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Jets avoid any more embarrassment by finally getting deal done with rookie QB Zach Wilson

Zach Wilson of the Jets runs drills during

Zach Wilson of the Jets runs drills during minicamp on June 15 at Atlantic Health Jets Training Center in Florham Park, N.J. Credit: Getty Images/Mike Stobe

FLORHAM PARK, N.J. — As if Zach Wilson needed any more leverage — and he already had plenty — then perhaps the events of Thursday morning pushed the negotiations over the edge and forced the Jets to end what had been a misguided, needless and embarrassing contractual standoff involving the player they hope will be their Super Bowl savior.

With the No. 2 overall pick standing firm on his financial requirements, and with the Jets having little bargaining power, quarterbacks Mike White and James Morgan were so ineffective in practice that general manager Joe Douglas had little choice other than getting this deal done and getting Wilson into camp.

Sure, it was only two days of missed practices, and by the time Wilson makes his mark on the NFL, not being on the field this early will not have been a determining factor in his success or failure. But it was a bad look nevertheless, especially for a team that is still trying to find the next Joe Namath more than half a century after Broadway Joe won the team’s first and only Super Bowl.

Wilson was the only remaining unsigned first-round pick, with fellow first-round quarterbacks Trevor Lawrence, Trey Lance, Justin Fields and Mack Jones all having deals. And with the Jets as desperate as they are to turn things around after a 2-14 season, having Wilson anywhere but on the field only added to the misery.

The value of the deal was already predetermined, based on the league’s rookie salary structure. Wilson has agreed to a four-year, $35.1 million deal that includes a $22.9 million signing bonus. The Jets had tried to get Wilson to defer some of that bonus — which none of the other first-round quarterbacks were asked to do — and insisted on offset language that relates to how much money the Jets are on the hook for in the event they bail early on Wilson. In the end, Wilson gets his bonus in one lump sum and the Jets get some relief with the offset language.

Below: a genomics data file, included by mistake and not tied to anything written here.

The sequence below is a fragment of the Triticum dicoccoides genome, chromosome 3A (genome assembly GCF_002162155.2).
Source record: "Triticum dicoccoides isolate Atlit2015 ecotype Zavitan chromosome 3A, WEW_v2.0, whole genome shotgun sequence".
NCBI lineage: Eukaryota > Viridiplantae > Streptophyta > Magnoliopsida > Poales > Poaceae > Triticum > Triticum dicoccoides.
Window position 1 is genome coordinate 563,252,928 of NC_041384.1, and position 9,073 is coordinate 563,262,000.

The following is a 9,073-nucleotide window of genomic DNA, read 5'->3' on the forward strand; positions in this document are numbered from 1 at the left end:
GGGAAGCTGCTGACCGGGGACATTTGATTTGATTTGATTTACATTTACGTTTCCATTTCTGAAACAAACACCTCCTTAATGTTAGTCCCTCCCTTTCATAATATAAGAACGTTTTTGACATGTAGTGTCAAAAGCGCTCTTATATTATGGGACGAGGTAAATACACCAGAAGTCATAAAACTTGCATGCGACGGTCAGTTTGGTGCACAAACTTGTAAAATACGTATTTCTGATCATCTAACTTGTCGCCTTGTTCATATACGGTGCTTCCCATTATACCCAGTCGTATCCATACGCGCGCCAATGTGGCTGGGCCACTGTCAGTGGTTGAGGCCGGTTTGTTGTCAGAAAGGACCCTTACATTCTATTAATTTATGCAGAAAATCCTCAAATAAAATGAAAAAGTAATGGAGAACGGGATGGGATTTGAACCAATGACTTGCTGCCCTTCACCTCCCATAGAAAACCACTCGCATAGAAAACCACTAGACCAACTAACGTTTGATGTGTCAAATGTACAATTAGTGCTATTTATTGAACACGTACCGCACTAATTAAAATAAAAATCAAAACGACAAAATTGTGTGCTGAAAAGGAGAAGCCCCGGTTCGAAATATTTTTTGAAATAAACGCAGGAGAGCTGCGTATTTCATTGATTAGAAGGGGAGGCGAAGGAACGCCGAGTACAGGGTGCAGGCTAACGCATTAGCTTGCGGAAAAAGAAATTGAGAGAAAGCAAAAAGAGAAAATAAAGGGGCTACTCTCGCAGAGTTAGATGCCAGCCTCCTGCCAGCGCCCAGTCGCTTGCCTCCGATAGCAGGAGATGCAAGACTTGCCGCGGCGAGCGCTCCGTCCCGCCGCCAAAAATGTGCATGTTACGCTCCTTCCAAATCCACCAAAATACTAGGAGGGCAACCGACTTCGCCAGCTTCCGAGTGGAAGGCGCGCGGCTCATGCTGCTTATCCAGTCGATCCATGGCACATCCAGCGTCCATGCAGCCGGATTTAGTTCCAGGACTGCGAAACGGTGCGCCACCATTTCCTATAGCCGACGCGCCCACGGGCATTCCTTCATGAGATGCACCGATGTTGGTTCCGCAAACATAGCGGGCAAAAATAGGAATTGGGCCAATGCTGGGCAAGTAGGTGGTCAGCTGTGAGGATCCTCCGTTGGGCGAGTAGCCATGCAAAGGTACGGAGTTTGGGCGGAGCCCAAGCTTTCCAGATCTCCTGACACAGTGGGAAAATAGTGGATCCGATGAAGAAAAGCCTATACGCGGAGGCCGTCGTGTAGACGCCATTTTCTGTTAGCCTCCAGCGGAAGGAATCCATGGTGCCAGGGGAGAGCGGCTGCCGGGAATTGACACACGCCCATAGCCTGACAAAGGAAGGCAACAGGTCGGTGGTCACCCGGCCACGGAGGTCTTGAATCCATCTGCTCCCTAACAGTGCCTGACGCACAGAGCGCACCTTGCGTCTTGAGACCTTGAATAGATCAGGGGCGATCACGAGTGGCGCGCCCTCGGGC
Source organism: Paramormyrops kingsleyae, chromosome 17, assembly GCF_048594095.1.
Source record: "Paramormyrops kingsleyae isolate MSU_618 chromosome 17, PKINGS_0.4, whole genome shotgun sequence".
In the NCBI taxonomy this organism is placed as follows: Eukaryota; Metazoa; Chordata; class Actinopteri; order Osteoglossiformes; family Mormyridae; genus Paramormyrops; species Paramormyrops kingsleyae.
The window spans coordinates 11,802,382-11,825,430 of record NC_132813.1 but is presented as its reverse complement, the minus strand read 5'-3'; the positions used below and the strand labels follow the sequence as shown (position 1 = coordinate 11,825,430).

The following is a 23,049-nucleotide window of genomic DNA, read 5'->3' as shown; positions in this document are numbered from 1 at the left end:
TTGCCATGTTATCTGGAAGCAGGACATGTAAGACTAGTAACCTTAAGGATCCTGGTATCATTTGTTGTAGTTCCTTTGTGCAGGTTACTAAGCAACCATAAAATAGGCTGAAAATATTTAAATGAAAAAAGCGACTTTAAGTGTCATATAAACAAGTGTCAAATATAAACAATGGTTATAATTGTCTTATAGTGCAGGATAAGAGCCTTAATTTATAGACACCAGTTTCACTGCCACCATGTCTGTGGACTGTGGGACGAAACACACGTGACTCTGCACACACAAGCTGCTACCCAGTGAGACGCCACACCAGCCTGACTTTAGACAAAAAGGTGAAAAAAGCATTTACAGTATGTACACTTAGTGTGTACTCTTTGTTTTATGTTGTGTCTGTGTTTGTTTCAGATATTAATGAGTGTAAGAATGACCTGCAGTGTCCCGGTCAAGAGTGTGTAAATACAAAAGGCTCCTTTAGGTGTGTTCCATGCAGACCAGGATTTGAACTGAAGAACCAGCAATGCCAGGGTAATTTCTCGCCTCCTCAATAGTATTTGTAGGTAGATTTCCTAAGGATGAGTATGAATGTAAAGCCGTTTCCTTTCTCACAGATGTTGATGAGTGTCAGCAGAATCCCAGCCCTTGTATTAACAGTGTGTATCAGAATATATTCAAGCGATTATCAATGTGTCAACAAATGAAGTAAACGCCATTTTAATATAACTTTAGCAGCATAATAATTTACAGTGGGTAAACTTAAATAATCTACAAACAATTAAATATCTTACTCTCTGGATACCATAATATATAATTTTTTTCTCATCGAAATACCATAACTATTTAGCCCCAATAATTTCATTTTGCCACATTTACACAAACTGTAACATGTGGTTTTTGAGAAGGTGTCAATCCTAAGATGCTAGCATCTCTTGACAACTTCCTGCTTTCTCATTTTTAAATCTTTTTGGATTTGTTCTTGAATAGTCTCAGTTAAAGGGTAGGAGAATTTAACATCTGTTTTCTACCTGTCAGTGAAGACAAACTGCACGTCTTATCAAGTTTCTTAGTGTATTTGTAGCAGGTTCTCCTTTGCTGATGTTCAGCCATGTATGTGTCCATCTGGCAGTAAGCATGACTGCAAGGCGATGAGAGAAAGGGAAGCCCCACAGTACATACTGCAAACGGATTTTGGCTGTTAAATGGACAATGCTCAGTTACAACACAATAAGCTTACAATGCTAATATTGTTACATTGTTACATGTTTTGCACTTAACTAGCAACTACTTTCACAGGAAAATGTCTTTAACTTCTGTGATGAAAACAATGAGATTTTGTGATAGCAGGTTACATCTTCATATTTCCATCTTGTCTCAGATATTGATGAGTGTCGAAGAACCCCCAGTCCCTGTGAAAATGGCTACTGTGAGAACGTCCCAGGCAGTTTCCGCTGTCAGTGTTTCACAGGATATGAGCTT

And so begins the partnership of the first-year quarterback and his first-year coach. The Jets can only hope the Wilson-Robert Saleh tandem reaps greater rewards than so many previous quarterback-coach iterations, almost all of which ended in disappointment and none since Namath has ended with a championship.

Saleh didn’t seem too concerned after going through a second practice without his wunderkind quarterback. Even though White and Morgan were alternately mediocre-to-awful on both days — the checkdowns came early and often, completing a slant pass was a herculean task and there was a brutal pick-6 midway through Thursday’s session — Saleh seemed largely unfazed by Wilson’s absence. Mostly because the coach knew the deal would get done at some point soon.

As it turned out, it was a matter of minutes after Saleh spoke that the agreement was reached, so perhaps he had an inkling that things were moving along.

"Every rep is important," Saleh said when asked when his level of concern would grow if the holdout lingered. "My concern is it’s two days too many already for him. But as far as the installs go and the way we’re preparing the rest of the team, it doesn’t concern me at all."

Saleh also wasn’t concerned about Wilson’s absence feeding into the negativity Jets fans have carried with them for so long.

"I get outside perception, outside narrative, ‘Same old Jets,’ whatever," Saleh said. "It has nothing to do with any of that. It has everything to do with a business transaction."

And now that the business of Wilson’s contract is done, Saleh can concentrate on the business of establishing a winning football team.

It starts with the quarterback.

Let the Wilson era commence … for better or for worse.

New York Sports